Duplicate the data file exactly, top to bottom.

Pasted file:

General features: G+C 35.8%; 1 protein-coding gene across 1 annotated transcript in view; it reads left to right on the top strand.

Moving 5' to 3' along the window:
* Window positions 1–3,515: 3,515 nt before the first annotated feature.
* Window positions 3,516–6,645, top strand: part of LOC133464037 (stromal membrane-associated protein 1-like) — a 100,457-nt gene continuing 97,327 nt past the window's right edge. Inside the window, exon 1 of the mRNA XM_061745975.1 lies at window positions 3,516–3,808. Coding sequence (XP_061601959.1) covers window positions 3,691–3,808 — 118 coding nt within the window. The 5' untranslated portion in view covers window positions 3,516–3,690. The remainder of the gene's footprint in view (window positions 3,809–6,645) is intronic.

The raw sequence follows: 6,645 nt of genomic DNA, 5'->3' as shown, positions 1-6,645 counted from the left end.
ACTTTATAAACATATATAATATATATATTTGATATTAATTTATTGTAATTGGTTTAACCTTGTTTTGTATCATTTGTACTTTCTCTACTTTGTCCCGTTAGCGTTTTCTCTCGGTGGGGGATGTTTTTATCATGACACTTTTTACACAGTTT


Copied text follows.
General features: G+C 35.8%; 1 protein-coding gene across 1 annotated transcript in view; it reads left to right on the top strand.

Moving 5' to 3' along the window:
* Window positions 1–3,515: 3,515 nt before the first annotated feature.
* Window positions 3,516–6,645, top strand: part of LOC133464037 (stromal membrane-associated protein 1-like) — a 100,457-nt gene continuing 97,327 nt past the window's right edge. Inside the window, exon 1 of the mRNA XM_061745975.1 lies at window positions 3,516–3,808. Coding sequence (XP_061601959.1) covers window positions 3,691–3,808 — 118 coding nt within the window. The 5' untranslated portion in view covers window positions 3,516–3,690. The remainder of the gene's footprint in view (window positions 3,809–6,645) is intronic.

The raw sequence follows: 6,645 nt of genomic DNA, 5'->3' as shown, positions 1-6,645 counted from the left end.
ACTTTATAAACATATATAATATATATATTTGATATTAATTTATTGTAATTGGTTTAACCTTGTTTTGTATCATTTGTACTTTCTCTACTTTGTCCCGTTAGCGTTTTCTCTCGGTGGGGGATGTTTTTATCATGACACTTTTTACACAGTTT